At the top of the Congressional agenda for the remainder of this week will be extending the payroll tax cut. Whatever its merits, the extension is a done-deal. Both parties agree on it and it’s just a matter of assembling a way of paying for it. Both parties also understand that, despite their rhetoric, neither millionaires or federal employees will be bearing the full cost of the extension.
One of the “off-sets” being discussed is an increase in the guarantee fees (g-fees) that Fannie Mae and Freddie Mac charge to cover the credit risk in mortgages that they purchase. Not surprisingly, my friends in the real estate industry have come out against the proposal. NAHB goes as far to say, “This will jeopardize the tenuous rebound and is the last thing this economy needs.”
Accepting that the language is currently in flux and it is not even a given that the g-fee increase will be included, I believe my real estate friends are over-reacting. As presently proposed, the increase would only be 10 basis points (which are 1/100 of a percentage point) a year. This is so modest as to have about zero impact on the housing market. Mortgage rates fluctuate by more over the course of a day.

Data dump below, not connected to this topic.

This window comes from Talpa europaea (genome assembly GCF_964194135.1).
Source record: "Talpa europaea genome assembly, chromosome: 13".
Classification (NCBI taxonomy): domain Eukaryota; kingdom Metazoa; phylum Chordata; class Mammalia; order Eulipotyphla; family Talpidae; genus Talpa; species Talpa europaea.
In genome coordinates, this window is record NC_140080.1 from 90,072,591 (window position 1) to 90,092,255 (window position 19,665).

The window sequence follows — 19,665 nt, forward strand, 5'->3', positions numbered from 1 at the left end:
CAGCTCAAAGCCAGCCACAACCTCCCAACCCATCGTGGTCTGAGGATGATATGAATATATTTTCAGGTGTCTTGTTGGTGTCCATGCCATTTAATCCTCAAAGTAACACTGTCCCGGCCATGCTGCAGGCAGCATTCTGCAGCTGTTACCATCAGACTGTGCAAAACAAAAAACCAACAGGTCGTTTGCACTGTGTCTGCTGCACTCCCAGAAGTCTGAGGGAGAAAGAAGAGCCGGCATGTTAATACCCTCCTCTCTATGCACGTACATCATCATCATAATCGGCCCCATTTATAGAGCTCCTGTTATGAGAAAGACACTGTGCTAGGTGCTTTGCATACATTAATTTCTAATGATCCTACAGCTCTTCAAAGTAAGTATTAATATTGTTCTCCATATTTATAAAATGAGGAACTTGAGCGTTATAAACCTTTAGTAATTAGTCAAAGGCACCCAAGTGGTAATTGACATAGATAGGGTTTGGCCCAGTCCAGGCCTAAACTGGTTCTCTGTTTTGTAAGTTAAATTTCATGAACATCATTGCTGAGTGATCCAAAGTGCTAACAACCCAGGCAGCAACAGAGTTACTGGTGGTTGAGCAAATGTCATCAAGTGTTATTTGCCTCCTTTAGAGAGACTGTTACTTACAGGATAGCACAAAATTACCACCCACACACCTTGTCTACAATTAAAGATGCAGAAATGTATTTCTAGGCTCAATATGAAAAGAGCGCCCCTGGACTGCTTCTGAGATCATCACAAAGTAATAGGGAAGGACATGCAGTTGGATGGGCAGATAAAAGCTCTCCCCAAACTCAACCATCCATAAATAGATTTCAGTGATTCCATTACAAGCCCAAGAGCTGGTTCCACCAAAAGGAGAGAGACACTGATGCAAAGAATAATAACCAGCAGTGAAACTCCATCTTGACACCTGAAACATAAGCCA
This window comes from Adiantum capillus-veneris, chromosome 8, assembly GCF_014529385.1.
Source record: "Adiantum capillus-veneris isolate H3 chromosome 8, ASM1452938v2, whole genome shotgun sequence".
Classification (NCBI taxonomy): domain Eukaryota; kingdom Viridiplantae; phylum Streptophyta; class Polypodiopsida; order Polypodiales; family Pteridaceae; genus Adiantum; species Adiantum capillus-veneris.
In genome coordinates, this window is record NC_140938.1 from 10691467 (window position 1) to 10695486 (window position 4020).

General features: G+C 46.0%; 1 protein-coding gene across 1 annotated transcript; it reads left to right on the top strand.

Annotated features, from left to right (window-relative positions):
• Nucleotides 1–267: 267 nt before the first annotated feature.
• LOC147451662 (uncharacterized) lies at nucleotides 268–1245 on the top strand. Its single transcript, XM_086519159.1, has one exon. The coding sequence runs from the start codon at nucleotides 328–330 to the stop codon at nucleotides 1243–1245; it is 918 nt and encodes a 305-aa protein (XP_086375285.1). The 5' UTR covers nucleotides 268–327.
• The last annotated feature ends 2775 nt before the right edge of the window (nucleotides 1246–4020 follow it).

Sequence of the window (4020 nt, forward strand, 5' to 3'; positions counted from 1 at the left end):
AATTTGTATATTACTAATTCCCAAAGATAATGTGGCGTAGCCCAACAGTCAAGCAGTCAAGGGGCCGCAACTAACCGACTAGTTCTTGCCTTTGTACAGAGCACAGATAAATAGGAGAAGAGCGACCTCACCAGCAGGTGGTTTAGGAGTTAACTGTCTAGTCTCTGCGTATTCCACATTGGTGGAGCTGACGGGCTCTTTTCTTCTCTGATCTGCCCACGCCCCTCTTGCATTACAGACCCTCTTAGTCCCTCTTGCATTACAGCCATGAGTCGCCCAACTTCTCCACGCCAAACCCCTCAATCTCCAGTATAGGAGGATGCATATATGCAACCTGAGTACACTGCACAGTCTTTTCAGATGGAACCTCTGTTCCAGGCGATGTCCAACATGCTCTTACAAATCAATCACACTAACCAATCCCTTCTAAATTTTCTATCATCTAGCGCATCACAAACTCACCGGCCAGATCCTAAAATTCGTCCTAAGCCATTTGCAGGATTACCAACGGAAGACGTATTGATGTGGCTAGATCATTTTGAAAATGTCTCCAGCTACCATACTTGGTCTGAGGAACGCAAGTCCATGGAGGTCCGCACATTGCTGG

What I am worried about is that the change is instituted over a 10 year period. Putting aside the bizarre policy of using 10 year “revenue-raisers” to pay for one year of spending, the policy might actually make it harder to eliminate Fannie and Freddie. Why? Let’s say the next Congress and White House administration put the taxpayer above the special interests and decide to end Fannie and Freddie. Now you might have to “pay” for ending them, as their existence has been built into the 10 year budget baseline.
The simple solution to me would be to limit the increase to 5 years. I don’t think anyone really expects the GSEs to disappear before then. We could raise the same amount by increasing the g-fee bump to say 20 basis points, which would also have the advantage of making the GSEs less competitive with other sources of mortgage capital, allowing their market share to shrink.
This is all to say, be careful of what you ask for. I’m the first one to argue for sticking it to Fannie and Freddie, just be careful that there are not any unintended consequences of how you do so.